A teenage girl with learning disabilities arranges some flowers

The NHS Five Year Forward View reminded us that the Health Service was born at a time of national austerity and international strife:

It was founded in 1948, in place of fear – the fear that many people had of being unable to afford medical treatment for themselves and their families. And it was founded in a spirit of optimism – at a time of great uncertainty, coming shortly after the sacrifices of war.


Our nation remains unwavering in that commitment to universal healthcare, irrespective of age, health, race, social status or ability to pay. To high quality care for all.


Our values haven’t changed, but our world has. So the NHS needs to adapt to take advantage of the opportunities that science and technology offer patients, carers and those who serve them. But it also needs to evolve to meet new challenges: we live longer, with complex health issues, sometimes of our own making.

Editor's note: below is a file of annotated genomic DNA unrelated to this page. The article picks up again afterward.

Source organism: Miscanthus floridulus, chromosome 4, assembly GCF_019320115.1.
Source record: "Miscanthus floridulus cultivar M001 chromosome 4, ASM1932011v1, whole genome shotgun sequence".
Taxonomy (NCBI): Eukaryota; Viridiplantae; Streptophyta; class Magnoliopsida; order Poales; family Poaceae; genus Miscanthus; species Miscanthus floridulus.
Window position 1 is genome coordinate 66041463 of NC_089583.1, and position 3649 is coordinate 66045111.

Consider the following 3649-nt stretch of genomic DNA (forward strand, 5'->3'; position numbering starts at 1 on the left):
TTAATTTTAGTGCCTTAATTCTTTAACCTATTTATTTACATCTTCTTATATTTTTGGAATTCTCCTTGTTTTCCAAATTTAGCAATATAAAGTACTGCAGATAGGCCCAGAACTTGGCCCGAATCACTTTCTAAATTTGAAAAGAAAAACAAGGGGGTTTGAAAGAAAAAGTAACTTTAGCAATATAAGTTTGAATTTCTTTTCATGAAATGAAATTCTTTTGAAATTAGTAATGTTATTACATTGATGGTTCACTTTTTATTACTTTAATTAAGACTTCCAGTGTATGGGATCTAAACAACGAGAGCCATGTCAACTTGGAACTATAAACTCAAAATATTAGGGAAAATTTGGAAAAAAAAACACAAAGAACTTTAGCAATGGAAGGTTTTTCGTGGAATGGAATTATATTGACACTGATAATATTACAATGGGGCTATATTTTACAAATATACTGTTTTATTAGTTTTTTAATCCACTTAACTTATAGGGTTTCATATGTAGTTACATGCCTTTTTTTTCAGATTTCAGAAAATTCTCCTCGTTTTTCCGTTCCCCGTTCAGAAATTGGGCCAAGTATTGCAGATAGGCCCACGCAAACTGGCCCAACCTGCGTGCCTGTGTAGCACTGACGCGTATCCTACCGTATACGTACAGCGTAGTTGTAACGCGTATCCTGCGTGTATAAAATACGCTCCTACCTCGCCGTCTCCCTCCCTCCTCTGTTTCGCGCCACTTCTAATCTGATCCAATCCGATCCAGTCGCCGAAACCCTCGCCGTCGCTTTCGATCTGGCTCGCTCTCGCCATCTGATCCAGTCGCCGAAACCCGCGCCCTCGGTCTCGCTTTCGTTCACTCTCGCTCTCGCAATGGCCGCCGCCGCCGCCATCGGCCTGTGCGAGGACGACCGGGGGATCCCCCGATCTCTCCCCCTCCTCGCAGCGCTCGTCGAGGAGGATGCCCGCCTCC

Decisions on these options will inevitably need to be taken in the context of how the UK economy overall is performing, during the next Parliament. However nothing in our analysis suggests that continuing with a comprehensive tax-funded NHS is intrinsically undoable – instead it suggests that there are viable options for sustaining and improving the NHS over the next five years, provided that the NHS does its part, together with the support of government.

That remains our considered view.

So while this Plan doesn’t seek to be the final word on the future of the NHS, it does chart practical and realistic next steps for the next few years.

Get these right, and patients, staff and the taxpaying public will all notice the difference.

And the NHS will earn the right to make its case for their continuing support, now and for future generations.